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International Dateline

The Student News Site of Washington International School

International Dateline

What the Myanmar Coup is Really Like, According to My Aunt

Protestors for democracy in Myanmar. Since the military coup on Feb. 1, protestors have flocked the street. (Wikimedia Commons).

Police stations aflame. Bombs thrown at army trucks. Civilians taking to the street to fight for democracy. Sniper bullets aimed at their heads. This is the reality of the military coup d’état in Myanmar. 

It came February 1, after the National League for Democracy (NLD) won the 2020 nationwide elections by a landslide in November. But the military, known as the ‘Tatmadaw,’ were fixed on calling it “election fraud.”

I had a chance to chat with my aunt, Mimi, about the situation. Auntie Mimi has always been active in campaigning for democracy in Myanmar (formerly known as Burma). After lobbying to Congress and the United Nations, and working with the US Committee for Refugees following a nationwide protest for democracy in 1988, she was branded as a “traitor to the state” by the military junta group.

Myanmar was never one nation. The different regions and ethnic groups were separate kingdoms, until the British came and colonized them as one in the 1800s. After forming the people’s army and gaining independence in 1947, Myanmar’s founding fathers were assassinated while writing the constitution. Imagine, my aunt told me, James Madison, John Adams and George Washington assassinated, before finishing the US Constitution for the nation they had fought so hard for.

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After a brief period of democracy, the army seized control of the delicate nation in 1962. Myanmar went through sixty years of military rule, with protests every decade or so that were brutally put down (1974, 1988, 2007).

Only in 2011 did the country begin to transition to quasi-civilian rule and a democracy, with the opposition NLD party and the military starting to work together for the first time. The 2020 elections were only the third elections after the start of this transition. The NLD won the elections by a landslide, as they did in 2015. They had been talking about removing the army’s guaranteed 25 percent of parliament seats, and the army felt threatened and seized total power again with the coup d’état.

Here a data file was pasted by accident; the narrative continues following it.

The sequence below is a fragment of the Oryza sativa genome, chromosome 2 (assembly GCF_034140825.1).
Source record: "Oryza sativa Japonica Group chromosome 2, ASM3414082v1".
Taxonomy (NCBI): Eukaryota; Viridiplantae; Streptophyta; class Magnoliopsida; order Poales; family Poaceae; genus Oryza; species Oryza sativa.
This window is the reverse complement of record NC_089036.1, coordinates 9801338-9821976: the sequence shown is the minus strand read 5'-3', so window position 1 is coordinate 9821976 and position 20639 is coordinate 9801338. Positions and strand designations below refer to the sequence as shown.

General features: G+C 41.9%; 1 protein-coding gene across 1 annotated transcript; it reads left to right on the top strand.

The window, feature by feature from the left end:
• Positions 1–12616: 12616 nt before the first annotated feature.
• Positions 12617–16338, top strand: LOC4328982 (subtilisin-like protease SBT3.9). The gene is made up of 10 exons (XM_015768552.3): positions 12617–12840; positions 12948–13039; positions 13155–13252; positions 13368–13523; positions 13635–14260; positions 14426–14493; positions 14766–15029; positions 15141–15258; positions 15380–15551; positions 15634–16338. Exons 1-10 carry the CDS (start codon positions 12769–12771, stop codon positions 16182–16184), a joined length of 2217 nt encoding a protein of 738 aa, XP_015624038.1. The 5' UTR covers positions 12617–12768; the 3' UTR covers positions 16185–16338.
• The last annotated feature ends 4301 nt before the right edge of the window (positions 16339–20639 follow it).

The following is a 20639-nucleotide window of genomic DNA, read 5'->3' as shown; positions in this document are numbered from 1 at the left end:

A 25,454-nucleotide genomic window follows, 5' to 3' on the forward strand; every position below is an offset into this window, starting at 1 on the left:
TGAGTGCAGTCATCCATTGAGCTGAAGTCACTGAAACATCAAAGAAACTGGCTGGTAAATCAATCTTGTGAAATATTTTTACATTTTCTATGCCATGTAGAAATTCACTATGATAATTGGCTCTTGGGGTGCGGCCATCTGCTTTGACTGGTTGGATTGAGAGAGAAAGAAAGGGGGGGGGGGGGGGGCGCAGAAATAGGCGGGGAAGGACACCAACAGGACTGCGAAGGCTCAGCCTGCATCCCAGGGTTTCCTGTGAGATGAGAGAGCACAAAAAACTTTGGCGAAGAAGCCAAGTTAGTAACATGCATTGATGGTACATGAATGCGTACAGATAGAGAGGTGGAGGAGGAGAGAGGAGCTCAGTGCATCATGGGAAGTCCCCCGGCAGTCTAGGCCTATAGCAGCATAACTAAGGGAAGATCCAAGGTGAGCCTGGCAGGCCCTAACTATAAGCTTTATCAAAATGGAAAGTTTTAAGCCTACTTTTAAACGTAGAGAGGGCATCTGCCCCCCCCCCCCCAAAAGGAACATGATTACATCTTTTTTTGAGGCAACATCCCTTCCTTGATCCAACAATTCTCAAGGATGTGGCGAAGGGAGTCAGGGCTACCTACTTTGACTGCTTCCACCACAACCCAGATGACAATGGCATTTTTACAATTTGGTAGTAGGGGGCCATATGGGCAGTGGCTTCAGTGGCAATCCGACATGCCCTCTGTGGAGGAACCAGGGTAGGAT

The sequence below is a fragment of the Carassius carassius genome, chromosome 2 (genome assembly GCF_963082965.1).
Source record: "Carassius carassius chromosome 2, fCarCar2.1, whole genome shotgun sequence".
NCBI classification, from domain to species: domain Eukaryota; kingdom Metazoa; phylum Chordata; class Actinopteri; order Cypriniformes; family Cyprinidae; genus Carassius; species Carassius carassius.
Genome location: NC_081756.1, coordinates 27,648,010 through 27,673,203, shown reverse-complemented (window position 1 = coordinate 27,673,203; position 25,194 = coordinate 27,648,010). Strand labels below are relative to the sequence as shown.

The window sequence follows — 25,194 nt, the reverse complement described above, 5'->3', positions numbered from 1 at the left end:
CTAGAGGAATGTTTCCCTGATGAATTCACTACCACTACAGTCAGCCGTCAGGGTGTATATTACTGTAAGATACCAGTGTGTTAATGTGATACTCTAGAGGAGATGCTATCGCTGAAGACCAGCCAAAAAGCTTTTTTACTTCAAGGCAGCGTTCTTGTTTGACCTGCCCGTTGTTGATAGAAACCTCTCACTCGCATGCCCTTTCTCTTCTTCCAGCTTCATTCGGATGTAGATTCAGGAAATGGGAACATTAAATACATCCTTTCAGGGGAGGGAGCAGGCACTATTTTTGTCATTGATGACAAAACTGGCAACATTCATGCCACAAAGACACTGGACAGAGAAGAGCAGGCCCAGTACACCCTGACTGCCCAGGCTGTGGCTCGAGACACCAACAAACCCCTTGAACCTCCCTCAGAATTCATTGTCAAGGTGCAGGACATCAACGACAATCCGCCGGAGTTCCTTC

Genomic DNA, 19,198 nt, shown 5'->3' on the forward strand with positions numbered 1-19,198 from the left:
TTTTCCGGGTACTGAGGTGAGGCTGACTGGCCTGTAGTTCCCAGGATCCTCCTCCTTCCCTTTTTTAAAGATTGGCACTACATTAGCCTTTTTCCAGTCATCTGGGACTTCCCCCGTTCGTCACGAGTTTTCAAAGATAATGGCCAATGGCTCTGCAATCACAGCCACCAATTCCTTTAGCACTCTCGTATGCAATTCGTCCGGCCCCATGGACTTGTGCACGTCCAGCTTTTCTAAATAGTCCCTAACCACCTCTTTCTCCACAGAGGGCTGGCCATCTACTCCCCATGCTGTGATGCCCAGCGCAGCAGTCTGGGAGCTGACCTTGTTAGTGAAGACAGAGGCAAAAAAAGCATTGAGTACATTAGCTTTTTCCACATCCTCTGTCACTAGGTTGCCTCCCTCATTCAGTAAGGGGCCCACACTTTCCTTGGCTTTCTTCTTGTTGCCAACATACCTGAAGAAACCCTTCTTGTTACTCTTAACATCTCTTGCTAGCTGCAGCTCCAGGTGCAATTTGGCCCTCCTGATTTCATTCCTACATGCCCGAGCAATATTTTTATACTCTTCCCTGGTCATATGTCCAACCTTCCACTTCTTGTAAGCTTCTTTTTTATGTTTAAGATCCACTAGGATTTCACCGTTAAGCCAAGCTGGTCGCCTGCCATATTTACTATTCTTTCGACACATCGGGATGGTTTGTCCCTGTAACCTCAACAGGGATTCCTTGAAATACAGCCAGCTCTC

Mimi and her husband own a restaurant in a fairly rural part of Myanmar. They are currently remaining there to be away from the turmoil in cities, where protesting civilians have been clashing with police and soldiers, resulting in hundreds of casualties. “We can’t tell how it’s going to end up. It’s a freefall,” Mimi said.

Civilian lifestyles have been significantly affected by the coup. All mobile internets have been shut down, because the military does not want protestors to communicate with each other. “We are fortunate to still have the internet because we have a business and ours is fixed [to the wall]. But even then, ours shuts down at midnight and comes back on at 8 or 9 in the morning,” Mimi said.

The virtual private network she is using, however, cuts in and out. It even crashed during our interview, and I called her back twice before the connection returned.

Banking has also been affected. Many civil servants have been joining the mass Civil Disobedience Movement (CDM) and are not going to work, so all banks are practically closed. People without ATM cards are struggling, and people with cards are only allowed to withdraw 200,000 kyat a day, which is about $142. 

The coup is not the only issue citizens are facing, with the pandemic causing additional stress. My aunt’s restaurant has not been open since the start of the pandemic, like many other businesses in Myanmar. So, to have some income, my aunt started to teach English to students online.